Even befriending Nick deals with Gatsby getting Daisy, because Daisy is Nick’s cousin. In a meeting arranged by Nick and Gatsby, Daisy is invited over for tea and she sees Gatsby. It seems as if time is suspended for a moment, as they look at each other both thinking something. Then Gatsby tips over Nick’s clock, symbolizing that he is running out of time to try to capture what he and Daisy once lost.
Through the lonely and careless characters of: Jordan Baker Jay Gatsby, Myrtle, and G. Wilson, Fitzgerald is able to illustrate the lack of spirituality in this novel. The main place in The Great Gatsby that shows the lack of spirituality is the Valley of Ashes, where Myrtle and her husband, George Wilson live. It is a bleak, desolate valley including only one building, a car garage. One day while driving around Tom and Nick stop off at the valley to see Myrtle, Tom’s mistress.
Nick describes this valley as being: “about half way between West Egg and New York. . . a fantastic farm where ashes grow like wheat into ridges and hills and grotesque gardens” (27).
The concern here is with the corruption of values and the decline of spiritual life. The traditional views of God and Religion are dead here and the readers can tell this because the only God-like image in this novel is a billboard with the eyes of Dr. T. J.
Eckleburg advertising glasses. The eyes of Dr. T. J. Eckleburg represents the fact that God and religion have taken a less substantial role in comparison with the gods that have the powers of wealth, status, and greed. Dr.
Eckleburg represents God, but by the way Nick describes the billboard tells the readers that even though God may watch over His people, he is being ignored in this novel, which is symbolized by the decaying billboard: “his eyes, dimmed a little by many paint less days under the sun and rain” (28). George Wilson is the owner of the car garage in the Valley of Ashes. When Nick first meets Wilson he describes him as a “blonde, spiritless, man” the description fits him well because Wilson works on machines, especially cars (29). Machines are the lifeless, inanimate objects from which Wilson makes his living.
Machines have no spirit; according to Nick Wilson has no spirit either. Carelessness shows lack of spirituality because if a person is careless then he or she is reckless and usually has no concern for rules or consequences. The disregard for other people is shown in this novel mostly through driving. Nick tells Jordan one day while he is riding with her that she is: “a rotten driver. . .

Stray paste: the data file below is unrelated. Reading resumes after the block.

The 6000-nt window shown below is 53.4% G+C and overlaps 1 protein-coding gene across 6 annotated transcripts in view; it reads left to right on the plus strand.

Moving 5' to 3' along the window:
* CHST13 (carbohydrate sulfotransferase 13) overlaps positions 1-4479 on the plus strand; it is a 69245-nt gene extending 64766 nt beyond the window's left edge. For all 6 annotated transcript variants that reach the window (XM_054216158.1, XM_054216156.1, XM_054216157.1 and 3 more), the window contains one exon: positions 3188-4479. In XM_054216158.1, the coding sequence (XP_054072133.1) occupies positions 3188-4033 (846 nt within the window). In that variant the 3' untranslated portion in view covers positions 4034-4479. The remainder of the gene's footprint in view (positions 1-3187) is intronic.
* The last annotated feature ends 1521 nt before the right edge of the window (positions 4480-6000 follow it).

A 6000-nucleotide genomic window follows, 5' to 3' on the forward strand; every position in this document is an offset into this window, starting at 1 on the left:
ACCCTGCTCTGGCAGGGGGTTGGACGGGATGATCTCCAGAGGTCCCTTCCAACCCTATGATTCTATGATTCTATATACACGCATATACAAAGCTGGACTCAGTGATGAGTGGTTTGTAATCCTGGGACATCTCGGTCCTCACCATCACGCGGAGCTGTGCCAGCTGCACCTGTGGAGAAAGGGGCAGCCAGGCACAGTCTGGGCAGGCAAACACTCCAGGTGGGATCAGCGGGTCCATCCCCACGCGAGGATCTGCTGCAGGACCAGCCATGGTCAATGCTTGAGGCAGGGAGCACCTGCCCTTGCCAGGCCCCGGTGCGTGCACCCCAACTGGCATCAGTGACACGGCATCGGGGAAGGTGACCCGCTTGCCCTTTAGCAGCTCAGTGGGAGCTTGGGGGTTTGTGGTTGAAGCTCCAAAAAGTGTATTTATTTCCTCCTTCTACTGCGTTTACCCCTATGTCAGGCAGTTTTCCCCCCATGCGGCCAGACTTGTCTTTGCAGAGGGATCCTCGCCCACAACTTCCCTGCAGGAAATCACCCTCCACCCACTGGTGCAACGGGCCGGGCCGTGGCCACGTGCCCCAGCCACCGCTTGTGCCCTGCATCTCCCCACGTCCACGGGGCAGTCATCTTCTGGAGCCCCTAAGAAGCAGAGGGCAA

either you ought to be more careful or you oughtn’t to drive at all” (63). Jordan protests that she is a careful driver but messes up her statement by saying: “they’ll keep out of my way” (63). That shows that she has a lack of concern for other drivers and only concern for herself if she believes that other people will keep out of her way. Say she meets someone else that has that same motto. Jordan was right when she pointed out to Nick that: “it takes two to make an accident” (63).
By his own choice Gatsby tries to remain secluded and Nick observes that he does this even at his own parties: “my eyes fell on Gatsby, standing alone on marble steps and looking from one group to another with approving eyes. . . I wondered if the fact that he was not drinking helped to set him off from his guests” (54).
He is rarely seen among his guests, most of the time he is just watching them. Gatsby is a lonely man, although there was a small bit of romantic speculation between him and Daisy, that idea is crushed in the hotel room when Daisy admits to Gatsby that he wants too much. Tom ends the dispute by saying to Daisy: “Go on . . .
I think he realizes that his presumptuous little flirtation is over” (142). This scene marked the end for Gatsby and Daisy. This is a hard concept for Gatsby to grasp because he has spent most of his life longing for Daisy. One day Nick sees him outside with his arms: “stretched out.
. . toward the dark water in a curious way, and as far as I was from him, I could have sworn he was trembling. .
. I glanced seaward and distinguished nothing except a single green light” (26). That light was on the end of Daisy’s dock, which is why he built his house where he did, so he could see Daisy’s. Even Nick knows that for Gatsby to imagine that what he thought he had with Daisy is over is too hard to believe and says: “he must have felt that he had lost the old warm world, paid a high price for living too long with a single dream. He must have looked up at an unfamiliar sky through frightening leaves and shivered” (169).
Gatsby had no faith to fall back on. Gatsby’s world does not extend beyond Daisy, just as Wilson’s world revolved around Myrtle. When she is murdered, all Wilson can think about is revenge. Once Wilson murders Gatsby, he has no other reason for living, so he kills himself, because without Myrtle he can no longer function. On the other hand, Gatsby believes until the day he dies that Daisy never loved Tom and that there was still hope for him and his only love.Bibliographymy mind